Malaria temporal variation and modelling using time-series in Sussundenga district, Mozambique

João L. Ferrão, Dominique Earland, Anísio Novela, Roberto Mendes, Alberto Tungadza, Kelly M. Searle

Research output: Contribution to journalArticlepeer-review

Abstract

Malaria is one of the leading causes of morbidity and mortality in Mozambique, which has the fifth highest prevalence in the world. Sussundenga District in Manica Province has documented high P. falciparum incidence at the local rural health center (RHC). This study’s objective was to analyze the P. falciparum temporal variation and model its pattern in Sussundenga District, Mozambique. Data from weekly epidemiological bulletins (BES) was collected from 2015 to 2019 and a time-series analysis was applied. For temporal modeling, a Box-Jenkins method was used with an autoregressive integrated moving average (ARIMA). Over the study period, 372,498 cases of P. falciparum were recorded in Sussundenga. There were weekly and yearly variations in incidence overall (p < 0.001). Children under five years had decreased malaria tendency, while patients over five years had an increased tendency. The ARIMA (2,2,1) (1,1,1)52 model presented the least Root Mean Square being the most appropriate for forecasting. The goodness of fit was 68.15% for malaria patients less than five years old and 73.2% for malaria patients over five years old. The findings indicate that cases are decreasing among individuals less than five years and are increasing slightly in those older than five years. The P. falciparum case occurrence has a weekly temporal pattern peaking during the wet season. Based on the spatial and temporal distribution using ARIMA modelling, more efficient strategies that target this seasonality can be implemented to reduce the overall malaria burden in both Sussundenga District and regionally.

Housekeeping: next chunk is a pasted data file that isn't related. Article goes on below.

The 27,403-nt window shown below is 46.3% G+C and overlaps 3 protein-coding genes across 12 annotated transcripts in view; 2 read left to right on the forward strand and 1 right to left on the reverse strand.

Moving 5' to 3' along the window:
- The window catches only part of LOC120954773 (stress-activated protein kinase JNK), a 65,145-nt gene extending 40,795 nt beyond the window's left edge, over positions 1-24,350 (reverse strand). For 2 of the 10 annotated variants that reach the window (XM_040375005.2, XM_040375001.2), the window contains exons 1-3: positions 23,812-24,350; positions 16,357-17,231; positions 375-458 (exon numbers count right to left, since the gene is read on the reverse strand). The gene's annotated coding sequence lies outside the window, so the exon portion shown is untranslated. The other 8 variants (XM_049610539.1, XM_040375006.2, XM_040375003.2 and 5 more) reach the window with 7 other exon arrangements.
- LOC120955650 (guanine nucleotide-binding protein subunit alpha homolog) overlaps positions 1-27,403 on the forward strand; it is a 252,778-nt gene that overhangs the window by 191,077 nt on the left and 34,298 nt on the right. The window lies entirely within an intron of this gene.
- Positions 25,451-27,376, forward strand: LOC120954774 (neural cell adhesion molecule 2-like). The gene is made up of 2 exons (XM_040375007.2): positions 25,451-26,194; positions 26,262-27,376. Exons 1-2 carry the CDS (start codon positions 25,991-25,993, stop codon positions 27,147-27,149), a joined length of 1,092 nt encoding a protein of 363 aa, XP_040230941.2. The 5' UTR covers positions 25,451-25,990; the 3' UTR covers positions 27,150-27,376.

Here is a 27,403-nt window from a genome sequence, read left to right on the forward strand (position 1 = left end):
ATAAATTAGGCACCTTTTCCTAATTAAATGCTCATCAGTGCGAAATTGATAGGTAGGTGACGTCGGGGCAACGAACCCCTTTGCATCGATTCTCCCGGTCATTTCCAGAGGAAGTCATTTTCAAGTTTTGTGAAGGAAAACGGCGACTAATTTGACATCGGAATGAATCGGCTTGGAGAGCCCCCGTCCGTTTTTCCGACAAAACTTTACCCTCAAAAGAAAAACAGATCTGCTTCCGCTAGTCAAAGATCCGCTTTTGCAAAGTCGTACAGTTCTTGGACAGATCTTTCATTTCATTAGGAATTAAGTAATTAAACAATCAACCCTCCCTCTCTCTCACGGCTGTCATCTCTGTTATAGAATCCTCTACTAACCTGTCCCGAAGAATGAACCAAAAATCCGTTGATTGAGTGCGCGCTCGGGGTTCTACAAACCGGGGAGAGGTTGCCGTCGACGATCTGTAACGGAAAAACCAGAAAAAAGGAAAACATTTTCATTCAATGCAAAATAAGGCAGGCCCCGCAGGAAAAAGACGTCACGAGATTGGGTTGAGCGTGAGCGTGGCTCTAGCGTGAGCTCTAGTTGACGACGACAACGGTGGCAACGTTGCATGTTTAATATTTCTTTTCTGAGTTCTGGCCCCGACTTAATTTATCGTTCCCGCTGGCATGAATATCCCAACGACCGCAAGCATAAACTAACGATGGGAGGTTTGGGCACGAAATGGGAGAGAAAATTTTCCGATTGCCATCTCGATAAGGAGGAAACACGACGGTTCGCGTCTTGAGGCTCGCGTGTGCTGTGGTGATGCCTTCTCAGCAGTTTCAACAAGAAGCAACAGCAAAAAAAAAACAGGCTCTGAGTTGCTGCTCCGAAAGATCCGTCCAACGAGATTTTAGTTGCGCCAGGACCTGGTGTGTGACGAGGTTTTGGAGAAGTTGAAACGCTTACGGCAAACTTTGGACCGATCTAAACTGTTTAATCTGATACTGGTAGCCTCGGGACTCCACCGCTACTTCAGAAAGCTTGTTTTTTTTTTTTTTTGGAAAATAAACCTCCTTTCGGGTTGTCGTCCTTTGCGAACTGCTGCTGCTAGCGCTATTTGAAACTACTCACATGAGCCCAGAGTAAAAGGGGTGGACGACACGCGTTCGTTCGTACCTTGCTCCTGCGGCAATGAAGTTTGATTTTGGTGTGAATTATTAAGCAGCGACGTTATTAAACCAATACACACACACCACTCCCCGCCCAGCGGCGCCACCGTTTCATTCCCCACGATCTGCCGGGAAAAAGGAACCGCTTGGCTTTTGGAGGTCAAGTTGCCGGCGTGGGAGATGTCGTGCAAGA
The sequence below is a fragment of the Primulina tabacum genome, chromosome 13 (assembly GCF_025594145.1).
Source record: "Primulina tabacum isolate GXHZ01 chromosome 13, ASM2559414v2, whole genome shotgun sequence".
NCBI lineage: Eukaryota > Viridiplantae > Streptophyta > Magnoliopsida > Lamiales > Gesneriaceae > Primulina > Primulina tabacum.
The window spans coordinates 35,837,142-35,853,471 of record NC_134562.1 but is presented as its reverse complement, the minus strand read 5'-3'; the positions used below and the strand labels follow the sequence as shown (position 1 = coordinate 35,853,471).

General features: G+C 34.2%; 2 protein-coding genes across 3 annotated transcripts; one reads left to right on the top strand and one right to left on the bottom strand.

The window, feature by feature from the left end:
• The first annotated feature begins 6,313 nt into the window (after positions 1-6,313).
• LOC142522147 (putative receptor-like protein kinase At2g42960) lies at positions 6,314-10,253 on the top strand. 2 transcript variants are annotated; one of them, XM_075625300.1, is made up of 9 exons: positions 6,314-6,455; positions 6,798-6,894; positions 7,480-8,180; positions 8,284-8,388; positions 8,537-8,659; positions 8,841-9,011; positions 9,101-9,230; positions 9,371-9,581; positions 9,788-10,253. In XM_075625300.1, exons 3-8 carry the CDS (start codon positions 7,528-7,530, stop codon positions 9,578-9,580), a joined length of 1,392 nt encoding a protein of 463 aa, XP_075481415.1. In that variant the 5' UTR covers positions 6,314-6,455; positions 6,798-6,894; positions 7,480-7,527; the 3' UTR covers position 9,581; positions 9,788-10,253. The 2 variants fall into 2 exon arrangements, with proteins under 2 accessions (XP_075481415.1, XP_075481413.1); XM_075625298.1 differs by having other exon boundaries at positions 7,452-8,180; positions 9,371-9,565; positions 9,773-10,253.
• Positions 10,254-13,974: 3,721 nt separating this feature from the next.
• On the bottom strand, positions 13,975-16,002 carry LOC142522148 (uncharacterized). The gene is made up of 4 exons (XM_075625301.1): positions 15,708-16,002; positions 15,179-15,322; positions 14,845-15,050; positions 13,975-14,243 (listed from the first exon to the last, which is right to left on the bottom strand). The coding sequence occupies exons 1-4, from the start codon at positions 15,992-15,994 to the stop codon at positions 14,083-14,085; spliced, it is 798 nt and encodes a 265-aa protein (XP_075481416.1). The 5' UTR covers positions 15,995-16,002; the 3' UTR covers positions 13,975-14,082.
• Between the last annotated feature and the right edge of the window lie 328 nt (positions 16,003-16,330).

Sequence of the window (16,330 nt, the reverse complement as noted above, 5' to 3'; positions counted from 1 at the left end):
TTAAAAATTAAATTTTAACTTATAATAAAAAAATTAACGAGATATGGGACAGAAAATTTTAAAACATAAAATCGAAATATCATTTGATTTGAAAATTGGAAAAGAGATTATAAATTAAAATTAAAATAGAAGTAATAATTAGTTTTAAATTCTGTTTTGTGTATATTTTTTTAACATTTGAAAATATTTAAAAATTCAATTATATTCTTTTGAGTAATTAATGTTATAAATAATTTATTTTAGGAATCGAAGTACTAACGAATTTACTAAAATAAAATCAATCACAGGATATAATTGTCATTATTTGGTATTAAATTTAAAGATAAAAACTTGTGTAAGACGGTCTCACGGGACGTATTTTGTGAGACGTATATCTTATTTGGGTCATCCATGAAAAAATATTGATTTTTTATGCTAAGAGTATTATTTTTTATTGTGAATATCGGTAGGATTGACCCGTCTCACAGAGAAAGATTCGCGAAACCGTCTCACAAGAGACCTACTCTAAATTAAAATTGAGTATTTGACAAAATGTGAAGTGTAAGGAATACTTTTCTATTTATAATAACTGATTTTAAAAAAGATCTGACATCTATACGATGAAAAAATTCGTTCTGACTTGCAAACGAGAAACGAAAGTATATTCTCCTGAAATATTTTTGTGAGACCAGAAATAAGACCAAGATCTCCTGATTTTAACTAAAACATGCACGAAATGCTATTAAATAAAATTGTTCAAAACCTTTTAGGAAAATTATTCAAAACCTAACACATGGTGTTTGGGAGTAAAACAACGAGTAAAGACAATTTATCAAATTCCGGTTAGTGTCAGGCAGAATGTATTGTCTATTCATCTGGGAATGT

Original languageEnglish (US)
Article number5692
JournalInternational journal of environmental research and public health
Volume18
Issue number11
DOIs
StatePublished - Jun 1 2021

Bibliographical note

Funding Information:
Funding: This study was funded through a SEED grant from the University of Minnesota Center for Global Health and Social Responsibility (CGHSR).

Publisher Copyright:
© 2021 by the authors. Licensee MDPI, Basel, Switzerland.

Keywords

  • Malaria
  • Modelling
  • Sussundenga
  • Temporal

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